Therapeutic Vaccination Strategies

  • P. Walden
  • W. Sterry
  • H. Hennekes
Conference proceedings

Part of the Ernst Schering Research Foundation Workshop book series (SCHERING FOUND, volume 30)

Table of contents

  1. Front Matter
    Pages I-XV
  2. P. Walden
    Pages 7-22
  3. J. W. Hodge, J. Schlom
    Pages 23-52
  4. S. R. Riddell, E. H. Warren, D. Lewinsohn, H. Mutimer, M. Topp, L. Cooper et al.
    Pages 53-73
  5. P. Romero, M. J. Pittet, D. Valmori, D. E. Speiser, V. Cerundolo, D. Liénard et al.
    Pages 75-97
  6. A. M. Krieg
    Pages 105-118
  7. F. K. Stevenson, D. Zhu, M. B. Spellerberg, J. Rice, C. A. King, A. R. Thompsett et al.
    Pages 119-136
  8. U. Trefzer, G. Herberth, W. Sterry, P. Walden
    Pages 155-166
  9. Back Matter
    Pages 191-195

About these proceedings


The induction of immune responses against tumor cells by vaccination is rapidly evolving as a therapeutic modality with new potentials for the treatment of cancer. It is based on the fact that our immune system can identify tumor cells and, once activated, is capable of developing specific immunity against the neoplastic cells. Numerous observations and intense research clearly document the major contribution of the immune system to the prevention of cancer. And there are many re­ ports of patients suffering from malignant melanoma or other tumors who mount a spontaneous immune response against their tumor cells that results in tumor regression. Based on the recent advances in our understanding of the compo­ nents of our immune system, their interactions and the regulation of immune responses, we are now able to design vaccination strategies that induce or enhance cell-mediated immunity against tumors. A ma­ jor advancement came with the identification and characterization of relevant tumor antigens, which are suitable target structures for anti-tu­ mor immune response. First clinical trials using such vaccine strategies have yielded encouraging results in patients. However, in spite of many reported cases of successful therapy of cancer by vaccination many patients still do not experience relief after such treatments. These initial clinical trials and the accompanying investigations have revealed a number of important results that indicate the direction of future re­ search and development in the field.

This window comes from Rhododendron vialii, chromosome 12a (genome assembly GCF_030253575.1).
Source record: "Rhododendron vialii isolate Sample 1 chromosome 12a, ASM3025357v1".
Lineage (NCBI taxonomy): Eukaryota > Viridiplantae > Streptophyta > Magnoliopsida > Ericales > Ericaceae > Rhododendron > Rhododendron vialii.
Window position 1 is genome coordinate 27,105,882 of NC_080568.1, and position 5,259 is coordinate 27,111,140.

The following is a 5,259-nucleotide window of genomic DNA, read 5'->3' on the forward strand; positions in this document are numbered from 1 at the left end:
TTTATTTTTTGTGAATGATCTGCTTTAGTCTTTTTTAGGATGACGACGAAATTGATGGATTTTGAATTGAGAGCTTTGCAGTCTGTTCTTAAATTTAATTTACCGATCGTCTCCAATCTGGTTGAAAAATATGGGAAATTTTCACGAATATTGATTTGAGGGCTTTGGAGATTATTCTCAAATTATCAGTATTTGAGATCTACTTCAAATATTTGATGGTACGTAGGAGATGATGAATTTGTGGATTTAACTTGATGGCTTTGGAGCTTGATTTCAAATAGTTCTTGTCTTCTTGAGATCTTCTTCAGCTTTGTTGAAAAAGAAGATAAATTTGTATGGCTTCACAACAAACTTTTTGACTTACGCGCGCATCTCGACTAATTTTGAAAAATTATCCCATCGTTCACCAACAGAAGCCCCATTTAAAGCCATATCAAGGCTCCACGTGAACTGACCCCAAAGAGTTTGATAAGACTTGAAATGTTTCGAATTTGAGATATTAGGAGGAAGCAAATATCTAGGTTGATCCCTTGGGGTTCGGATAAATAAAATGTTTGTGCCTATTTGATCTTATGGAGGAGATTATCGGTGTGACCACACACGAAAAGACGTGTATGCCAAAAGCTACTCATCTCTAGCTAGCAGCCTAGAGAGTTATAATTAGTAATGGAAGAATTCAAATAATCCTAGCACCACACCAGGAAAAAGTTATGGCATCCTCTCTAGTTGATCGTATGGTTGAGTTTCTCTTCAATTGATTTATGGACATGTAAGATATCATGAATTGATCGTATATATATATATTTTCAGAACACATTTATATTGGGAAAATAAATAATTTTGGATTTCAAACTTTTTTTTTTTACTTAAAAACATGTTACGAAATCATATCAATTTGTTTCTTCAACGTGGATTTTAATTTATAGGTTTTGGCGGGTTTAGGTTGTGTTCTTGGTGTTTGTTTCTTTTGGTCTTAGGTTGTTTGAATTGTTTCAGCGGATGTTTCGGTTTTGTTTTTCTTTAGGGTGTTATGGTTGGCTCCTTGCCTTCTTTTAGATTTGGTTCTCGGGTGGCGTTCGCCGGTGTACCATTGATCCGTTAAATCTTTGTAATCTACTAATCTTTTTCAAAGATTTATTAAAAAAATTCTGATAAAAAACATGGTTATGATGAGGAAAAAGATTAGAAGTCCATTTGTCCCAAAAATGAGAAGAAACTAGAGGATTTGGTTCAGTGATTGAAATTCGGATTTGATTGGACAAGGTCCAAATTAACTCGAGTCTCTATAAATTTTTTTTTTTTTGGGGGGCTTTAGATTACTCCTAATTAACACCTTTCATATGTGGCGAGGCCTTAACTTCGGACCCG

Antigen Autoimmunerkrankungen Melanom Tumortherapie auto-immune disease autoimmune disease gene therapy melanoma therapeutische Vakzinirung tumour therapy vaccination therapy

Editors and affiliations

  • P. Walden
    • 1
  • W. Sterry
    • 1
  • H. Hennekes
    • 2
  1. 1.Department of Dermatology and Allergy, Medical Faculty CharitéHumboldt UniversityBerlinGermany
  2. 2.Experimental DermatologySchering AGBerlinGermany

Bibliographic information

  • DOI
  • Copyright Information Springer-Verlag Berlin Heidelberg 2000
  • Publisher Name Springer, Berlin, Heidelberg
  • eBook Packages Springer Book Archive
  • Print ISBN 978-3-662-04185-7
  • Online ISBN 978-3-662-04183-3
  • Series Print ISSN 0947-6075
  • Buy this book on publisher's site
Industry Sectors
Health & Hospitals
Internal Medicine & Dermatology
Consumer Packaged Goods